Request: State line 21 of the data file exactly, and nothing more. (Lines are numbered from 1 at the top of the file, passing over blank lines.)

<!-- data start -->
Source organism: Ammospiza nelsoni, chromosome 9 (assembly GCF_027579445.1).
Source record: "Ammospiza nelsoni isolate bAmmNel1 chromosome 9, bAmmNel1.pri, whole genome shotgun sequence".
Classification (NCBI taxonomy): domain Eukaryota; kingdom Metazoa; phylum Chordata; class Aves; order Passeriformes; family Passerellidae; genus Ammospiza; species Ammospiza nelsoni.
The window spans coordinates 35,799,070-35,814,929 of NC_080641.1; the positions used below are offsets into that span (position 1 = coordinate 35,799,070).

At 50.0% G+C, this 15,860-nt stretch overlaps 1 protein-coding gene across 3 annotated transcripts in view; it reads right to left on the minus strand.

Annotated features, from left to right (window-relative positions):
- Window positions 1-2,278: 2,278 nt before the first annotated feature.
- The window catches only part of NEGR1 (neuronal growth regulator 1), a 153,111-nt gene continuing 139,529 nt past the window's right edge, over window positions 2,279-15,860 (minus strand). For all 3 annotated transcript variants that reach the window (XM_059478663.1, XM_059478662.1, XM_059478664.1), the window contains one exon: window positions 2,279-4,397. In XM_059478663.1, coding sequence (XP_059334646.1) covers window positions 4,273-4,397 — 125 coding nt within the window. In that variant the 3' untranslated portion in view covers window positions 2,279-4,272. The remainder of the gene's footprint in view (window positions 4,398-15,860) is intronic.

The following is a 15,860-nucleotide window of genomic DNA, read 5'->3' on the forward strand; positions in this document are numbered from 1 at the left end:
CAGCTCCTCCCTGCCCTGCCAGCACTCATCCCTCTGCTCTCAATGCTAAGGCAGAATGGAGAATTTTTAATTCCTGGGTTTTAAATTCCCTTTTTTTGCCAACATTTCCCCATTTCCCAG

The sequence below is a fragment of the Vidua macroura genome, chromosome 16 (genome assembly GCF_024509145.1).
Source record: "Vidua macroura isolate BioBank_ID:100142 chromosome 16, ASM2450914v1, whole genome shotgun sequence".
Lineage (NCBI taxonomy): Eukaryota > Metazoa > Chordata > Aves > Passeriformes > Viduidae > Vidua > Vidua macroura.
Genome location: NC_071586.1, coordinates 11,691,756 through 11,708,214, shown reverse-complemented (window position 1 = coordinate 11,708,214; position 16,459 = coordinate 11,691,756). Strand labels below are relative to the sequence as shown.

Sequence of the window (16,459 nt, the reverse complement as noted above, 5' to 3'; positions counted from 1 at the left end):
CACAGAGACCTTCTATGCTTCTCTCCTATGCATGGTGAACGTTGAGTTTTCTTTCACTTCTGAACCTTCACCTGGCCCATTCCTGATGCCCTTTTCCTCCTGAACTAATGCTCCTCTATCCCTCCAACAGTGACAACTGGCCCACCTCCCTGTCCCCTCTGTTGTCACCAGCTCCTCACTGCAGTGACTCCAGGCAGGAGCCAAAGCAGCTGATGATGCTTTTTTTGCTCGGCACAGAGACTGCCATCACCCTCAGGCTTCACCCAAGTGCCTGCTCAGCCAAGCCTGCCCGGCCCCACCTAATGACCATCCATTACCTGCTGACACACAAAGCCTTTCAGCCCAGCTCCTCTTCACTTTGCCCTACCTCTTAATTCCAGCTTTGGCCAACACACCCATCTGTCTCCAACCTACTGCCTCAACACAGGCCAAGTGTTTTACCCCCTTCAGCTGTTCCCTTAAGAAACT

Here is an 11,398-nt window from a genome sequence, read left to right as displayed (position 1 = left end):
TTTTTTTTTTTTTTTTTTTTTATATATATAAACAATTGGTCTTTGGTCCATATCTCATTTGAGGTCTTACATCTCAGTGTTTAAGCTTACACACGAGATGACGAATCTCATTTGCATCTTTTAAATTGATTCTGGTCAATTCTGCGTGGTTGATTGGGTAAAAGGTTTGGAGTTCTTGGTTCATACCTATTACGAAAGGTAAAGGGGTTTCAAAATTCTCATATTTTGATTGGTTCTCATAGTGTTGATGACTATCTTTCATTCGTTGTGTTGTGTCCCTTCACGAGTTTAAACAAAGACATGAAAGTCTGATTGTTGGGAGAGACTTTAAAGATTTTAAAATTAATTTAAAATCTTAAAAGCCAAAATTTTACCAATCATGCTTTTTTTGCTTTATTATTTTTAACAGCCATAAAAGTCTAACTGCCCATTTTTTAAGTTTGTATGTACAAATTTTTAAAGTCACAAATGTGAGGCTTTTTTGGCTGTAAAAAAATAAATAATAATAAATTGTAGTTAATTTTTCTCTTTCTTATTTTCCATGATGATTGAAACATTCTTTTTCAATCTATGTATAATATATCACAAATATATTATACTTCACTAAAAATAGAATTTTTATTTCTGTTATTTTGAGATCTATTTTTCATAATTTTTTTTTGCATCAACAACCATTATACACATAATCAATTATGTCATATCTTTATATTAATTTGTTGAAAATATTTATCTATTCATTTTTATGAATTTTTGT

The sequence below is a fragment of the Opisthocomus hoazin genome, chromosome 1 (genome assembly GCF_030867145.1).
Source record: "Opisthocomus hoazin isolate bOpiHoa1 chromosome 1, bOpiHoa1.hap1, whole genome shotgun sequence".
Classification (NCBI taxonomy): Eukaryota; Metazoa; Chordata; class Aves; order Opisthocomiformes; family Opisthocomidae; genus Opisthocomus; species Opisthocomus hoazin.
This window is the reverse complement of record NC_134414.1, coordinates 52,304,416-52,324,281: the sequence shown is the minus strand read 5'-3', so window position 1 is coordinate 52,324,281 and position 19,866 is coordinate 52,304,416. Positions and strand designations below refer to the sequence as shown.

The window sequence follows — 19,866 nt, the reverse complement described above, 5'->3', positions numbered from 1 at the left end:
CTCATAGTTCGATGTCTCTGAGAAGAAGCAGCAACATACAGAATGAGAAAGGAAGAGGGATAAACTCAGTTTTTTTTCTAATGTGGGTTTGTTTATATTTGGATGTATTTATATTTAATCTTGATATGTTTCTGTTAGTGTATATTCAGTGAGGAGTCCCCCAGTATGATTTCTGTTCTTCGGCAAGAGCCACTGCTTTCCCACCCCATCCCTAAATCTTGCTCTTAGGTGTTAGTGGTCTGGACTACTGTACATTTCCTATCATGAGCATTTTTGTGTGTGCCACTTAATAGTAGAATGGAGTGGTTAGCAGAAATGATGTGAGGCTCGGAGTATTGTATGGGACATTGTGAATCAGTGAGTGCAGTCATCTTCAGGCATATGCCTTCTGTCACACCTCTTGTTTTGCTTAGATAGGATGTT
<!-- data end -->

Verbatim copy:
Classification (NCBI taxonomy): Eukaryota; Metazoa; Chordata; class Aves; order Opisthocomiformes; family Opisthocomidae; genus Opisthocomus; species Opisthocomus hoazin.